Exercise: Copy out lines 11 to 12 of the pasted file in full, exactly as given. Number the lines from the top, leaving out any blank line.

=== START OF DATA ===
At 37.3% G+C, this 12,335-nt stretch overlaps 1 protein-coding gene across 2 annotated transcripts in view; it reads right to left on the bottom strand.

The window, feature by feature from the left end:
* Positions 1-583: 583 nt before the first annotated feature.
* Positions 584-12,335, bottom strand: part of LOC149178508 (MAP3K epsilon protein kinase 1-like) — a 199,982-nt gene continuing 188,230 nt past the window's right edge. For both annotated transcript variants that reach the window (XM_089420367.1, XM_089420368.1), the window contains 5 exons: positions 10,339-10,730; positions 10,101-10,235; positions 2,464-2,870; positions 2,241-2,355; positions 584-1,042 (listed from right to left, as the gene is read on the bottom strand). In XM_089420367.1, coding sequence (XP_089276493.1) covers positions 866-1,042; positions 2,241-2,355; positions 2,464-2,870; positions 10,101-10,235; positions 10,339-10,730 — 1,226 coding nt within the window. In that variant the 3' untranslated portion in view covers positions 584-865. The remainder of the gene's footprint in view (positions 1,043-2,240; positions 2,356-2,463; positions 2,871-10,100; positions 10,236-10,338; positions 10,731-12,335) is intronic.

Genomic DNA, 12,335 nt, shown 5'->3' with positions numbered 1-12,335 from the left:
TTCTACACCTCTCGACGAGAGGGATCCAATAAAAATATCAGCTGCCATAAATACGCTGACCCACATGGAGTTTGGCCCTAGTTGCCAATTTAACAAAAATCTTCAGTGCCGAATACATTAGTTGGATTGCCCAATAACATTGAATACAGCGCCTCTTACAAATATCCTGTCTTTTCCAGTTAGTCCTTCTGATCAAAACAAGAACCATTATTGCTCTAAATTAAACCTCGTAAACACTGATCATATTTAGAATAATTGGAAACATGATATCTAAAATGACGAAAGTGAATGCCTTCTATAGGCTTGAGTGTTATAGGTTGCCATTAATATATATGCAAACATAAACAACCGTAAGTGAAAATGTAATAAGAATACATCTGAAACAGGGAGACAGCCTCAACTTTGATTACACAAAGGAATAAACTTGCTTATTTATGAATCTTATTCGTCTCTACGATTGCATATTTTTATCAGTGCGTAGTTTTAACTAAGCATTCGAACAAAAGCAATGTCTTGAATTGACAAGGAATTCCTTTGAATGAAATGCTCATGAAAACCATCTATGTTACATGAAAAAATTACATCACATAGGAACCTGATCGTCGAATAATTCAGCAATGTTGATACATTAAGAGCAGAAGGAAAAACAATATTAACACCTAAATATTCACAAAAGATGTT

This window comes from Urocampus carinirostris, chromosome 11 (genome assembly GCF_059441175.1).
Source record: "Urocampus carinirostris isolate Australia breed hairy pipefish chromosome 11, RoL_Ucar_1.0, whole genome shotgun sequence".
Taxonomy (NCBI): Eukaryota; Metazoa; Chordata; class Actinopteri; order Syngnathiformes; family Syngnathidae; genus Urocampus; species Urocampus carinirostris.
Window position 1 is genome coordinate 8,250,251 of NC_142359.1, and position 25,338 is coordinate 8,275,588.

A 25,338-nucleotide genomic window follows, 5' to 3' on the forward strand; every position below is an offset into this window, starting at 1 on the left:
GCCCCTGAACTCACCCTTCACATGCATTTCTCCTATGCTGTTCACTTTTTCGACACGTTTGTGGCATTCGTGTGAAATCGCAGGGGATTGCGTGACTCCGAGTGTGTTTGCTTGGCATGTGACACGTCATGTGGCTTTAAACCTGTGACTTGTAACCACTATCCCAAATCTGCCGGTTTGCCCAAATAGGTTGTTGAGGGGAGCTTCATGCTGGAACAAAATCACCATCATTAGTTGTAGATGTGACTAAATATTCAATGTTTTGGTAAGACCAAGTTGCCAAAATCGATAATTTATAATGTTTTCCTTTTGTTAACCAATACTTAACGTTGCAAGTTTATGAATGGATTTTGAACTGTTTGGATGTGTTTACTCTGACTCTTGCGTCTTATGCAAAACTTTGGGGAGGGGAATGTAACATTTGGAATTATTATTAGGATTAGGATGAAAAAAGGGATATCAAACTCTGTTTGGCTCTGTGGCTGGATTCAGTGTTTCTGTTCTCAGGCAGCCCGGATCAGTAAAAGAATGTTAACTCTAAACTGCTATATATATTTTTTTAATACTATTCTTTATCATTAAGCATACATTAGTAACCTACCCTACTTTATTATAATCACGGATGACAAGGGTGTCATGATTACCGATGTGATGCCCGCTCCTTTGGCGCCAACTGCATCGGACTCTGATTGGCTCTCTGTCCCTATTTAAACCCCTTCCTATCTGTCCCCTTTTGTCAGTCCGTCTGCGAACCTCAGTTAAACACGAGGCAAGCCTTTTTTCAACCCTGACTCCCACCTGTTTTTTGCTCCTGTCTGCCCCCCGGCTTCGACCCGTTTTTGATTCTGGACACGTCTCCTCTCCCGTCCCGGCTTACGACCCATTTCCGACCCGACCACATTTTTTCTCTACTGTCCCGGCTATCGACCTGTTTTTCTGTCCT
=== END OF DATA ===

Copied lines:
A 25,338-nucleotide genomic window follows, 5' to 3' on the forward strand; every position below is an offset into this window, starting at 1 on the left:
GCCCCTGAACTCACCCTTCACATGCATTTCTCCTATGCTGTTCACTTTTTCGACACGTTTGTGGCATTCGTGTGAAATCGCAGGGGATTGCGTGACTCCGAGTGTGTTTGCTTGGCATGTGACACGTCATGTGGCTTTAAACCTGTGACTTGTAACCACTATCCCAAATCTGCCGGTTTGCCCAAATAGGTTGTTGAGGGGAGCTTCATGCTGGAACAAAATCACCATCATTAGTTGTAGATGTGACTAAATATTCAATGTTTTGGTAAGACCAAGTTGCCAAAATCGATAATTTATAATGTTTTCCTTTTGTTAACCAATACTTAACGTTGCAAGTTTATGAATGGATTTTGAACTGTTTGGATGTGTTTACTCTGACTCTTGCGTCTTATGCAAAACTTTGGGGAGGGGAATGTAACATTTGGAATTATTATTAGGATTAGGATGAAAAAAGGGATATCAAACTCTGTTTGGCTCTGTGGCTGGATTCAGTGTTTCTGTTCTCAGGCAGCCCGGATCAGTAAAAGAATGTTAACTCTAAACTGCTATATATATTTTTTTAATACTATTCTTTATCATTAAGCATACATTAGTAACCTACCCTACTTTATTATAATCACGGATGACAAGGGTGTCATGATTACCGATGTGATGCCCGCTCCTTTGGCGCCAACTGCATCGGACTCTGATTGGCTCTCTGTCCCTATTTAAACCCCTTCCTATCTGTCCCCTTTTGTCAGTCCGTCTGCGAACCTCAGTTAAACACGAGGCAAGCCTTTTTTCAACCCTGACTCCCACCTGTTTTTTGCTCCTGTCTGCCCCCCGGCTTCGACCCGTTTTTGATTCTGGACACGTCTCCTCTCCCGTCCCGGCTTACGACCCATTTCCGACCCGACCACATTTTTTCTCTACTGTCCCGGCTATCGACCTGTTTTTCTGTCCT